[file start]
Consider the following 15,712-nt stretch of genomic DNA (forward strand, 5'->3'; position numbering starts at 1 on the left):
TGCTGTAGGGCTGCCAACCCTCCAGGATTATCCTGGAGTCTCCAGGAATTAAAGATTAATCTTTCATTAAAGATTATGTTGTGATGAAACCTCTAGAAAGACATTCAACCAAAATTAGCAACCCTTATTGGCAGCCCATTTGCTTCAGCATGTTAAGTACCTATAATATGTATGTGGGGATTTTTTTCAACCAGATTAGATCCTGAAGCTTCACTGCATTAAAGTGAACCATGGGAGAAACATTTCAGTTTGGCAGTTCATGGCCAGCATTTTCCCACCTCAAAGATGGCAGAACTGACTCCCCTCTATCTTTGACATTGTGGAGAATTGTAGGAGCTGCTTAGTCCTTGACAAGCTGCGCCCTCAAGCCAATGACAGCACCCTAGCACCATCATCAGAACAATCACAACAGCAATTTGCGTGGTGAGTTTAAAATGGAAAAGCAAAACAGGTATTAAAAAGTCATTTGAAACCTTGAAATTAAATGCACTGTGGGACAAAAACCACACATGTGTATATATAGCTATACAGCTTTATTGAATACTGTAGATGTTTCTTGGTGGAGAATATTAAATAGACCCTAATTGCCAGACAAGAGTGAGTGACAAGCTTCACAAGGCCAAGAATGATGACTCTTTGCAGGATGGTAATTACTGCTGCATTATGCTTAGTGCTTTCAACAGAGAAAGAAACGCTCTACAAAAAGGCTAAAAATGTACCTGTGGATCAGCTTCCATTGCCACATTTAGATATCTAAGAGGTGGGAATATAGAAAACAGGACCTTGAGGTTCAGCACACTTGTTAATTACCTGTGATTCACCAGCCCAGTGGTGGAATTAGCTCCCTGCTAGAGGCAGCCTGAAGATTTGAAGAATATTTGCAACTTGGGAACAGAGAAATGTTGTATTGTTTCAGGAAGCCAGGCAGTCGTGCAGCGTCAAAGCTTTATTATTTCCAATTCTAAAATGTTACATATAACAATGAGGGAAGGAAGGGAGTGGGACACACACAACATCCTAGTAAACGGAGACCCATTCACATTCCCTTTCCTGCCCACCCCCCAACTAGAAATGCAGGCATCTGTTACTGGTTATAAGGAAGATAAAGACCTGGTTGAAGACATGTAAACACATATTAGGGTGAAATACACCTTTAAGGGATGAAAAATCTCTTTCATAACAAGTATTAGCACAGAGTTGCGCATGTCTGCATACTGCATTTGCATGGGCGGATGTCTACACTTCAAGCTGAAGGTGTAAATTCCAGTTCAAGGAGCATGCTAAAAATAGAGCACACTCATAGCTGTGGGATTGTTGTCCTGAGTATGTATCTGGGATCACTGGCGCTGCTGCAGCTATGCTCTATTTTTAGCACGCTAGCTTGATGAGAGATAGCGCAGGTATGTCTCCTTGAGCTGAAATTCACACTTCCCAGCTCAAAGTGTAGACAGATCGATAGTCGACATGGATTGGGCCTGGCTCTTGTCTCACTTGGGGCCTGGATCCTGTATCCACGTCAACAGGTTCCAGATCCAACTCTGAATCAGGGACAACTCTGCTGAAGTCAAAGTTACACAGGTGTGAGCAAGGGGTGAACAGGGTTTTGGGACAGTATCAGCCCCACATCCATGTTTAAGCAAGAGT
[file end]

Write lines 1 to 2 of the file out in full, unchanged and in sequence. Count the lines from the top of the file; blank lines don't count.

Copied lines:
Consider the following 15,712-nt stretch of genomic DNA (forward strand, 5'->3'; position numbering starts at 1 on the left):
TGCTGTAGGGCTGCCAACCCTCCAGGATTATCCTGGAGTCTCCAGGAATTAAAGATTAATCTTTCATTAAAGATTATGTTGTGATGAAACCTCTAGAAAGACATTCAACCAAAATTAGCAACCCTTATTGGCAGCCCATTTGCTTCAGCATGTTAAGTACCTATAATATGTATGTGGGGATTTTTTTCAACCAGATTAGATCCTGAAGCTTCACTGCATTAAAGTGAACCATGGGAGAAACATTTCAGTTTGGCAGTTCATGGCCAGCATTTTCCCACCTCAAAGATGGCAGAACTGACTCCCCTCTATCTTTGACATTGTGGAGAATTGTAGGAGCTGCTTAGTCCTTGACAAGCTGCGCCCTCAAGCCAATGACAGCACCCTAGCACCATCATCAGAACAATCACAACAGCAATTTGCGTGGTGAGTTTAAAATGGAAAAGCAAAACAGGTATTAAAAAGTCATTTGAAACCTTGAAATTAAATGCACTGTGGGACAAAAACCACACATGTGTATATATAGCTATACAGCTTTATTGAATACTGTAGATGTTTCTTGGTGGAGAATATTAAATAGACCCTAATTGCCAGACAAGAGTGAGTGACAAGCTTCACAAGGCCAAGAATGATGACTCTTTGCAGGATGGTAATTACTGCTGCATTATGCTTAGTGCTTTCAACAGAGAAAGAAACGCTCTACAAAAAGGCTAAAAATGTACCTGTGGATCAGCTTCCATTGCCACATTTAGATATCTAAGAGGTGGGAATATAGAAAACAGGACCTTGAGGTTCAGCACACTTGTTAATTACCTGTGATTCACCAGCCCAGTGGTGGAATTAGCTCCCTGCTAGAGGCAGCCTGAAGATTTGAAGAATATTTGCAACTTGGGAACAGAGAAATGTTGTATTGTTTCAGGAAGCCAGGCAGTCGTGCAGCGTCAAAGCTTTATTATTTCCAATTCTAAAATGTTACATATAACAATGAGGGAAGGAAGGGAGTGGGACACACACAACATCCTAGTAAACGGAGACCCATTCACATTCCCTTTCCTGCCCACCCCCCAACTAGAAATGCAGGCATCTGTTACTGGTTATAAGGAAGATAAAGACCTGGTTGAAGACATGTAAACACATATTAGGGTGAAATACACCTTTAAGGGATGAAAAATCTCTTTCATAACAAGTATTAGCACAGAGTTGCGCATGTCTGCATACTGCATTTGCATGGGCGGATGTCTACACTTCAAGCTGAAGGTGTAAATTCCAGTTCAAGGAGCATGCTAAAAATAGAGCACACTCATAGCTGTGGGATTGTTGTCCTGAGTATGTATCTGGGATCACTGGCGCTGCTGCAGCTATGCTCTATTTTTAGCACGCTAGCTTGATGAGAGATAGCGCAGGTATGTCTCCTTGAGCTGAAATTCACACTTCCCAGCTCAAAGTGTAGACAGATCGATAGTCGACATGGATTGGGCCTGGCTCTTGTCTCACTTGGGGCCTGGATCCTGTATCCACGTCAACAGGTTCCAGATCCAACTCTGAATCAGGGACAACTCTGCTGAAGTCAAAGTTACACAGGTGTGAGCAAGGGGTGAACAGGGTTTTGGGACAGTATCAGCCCCACATCCATGTTTAAGCAAGAGT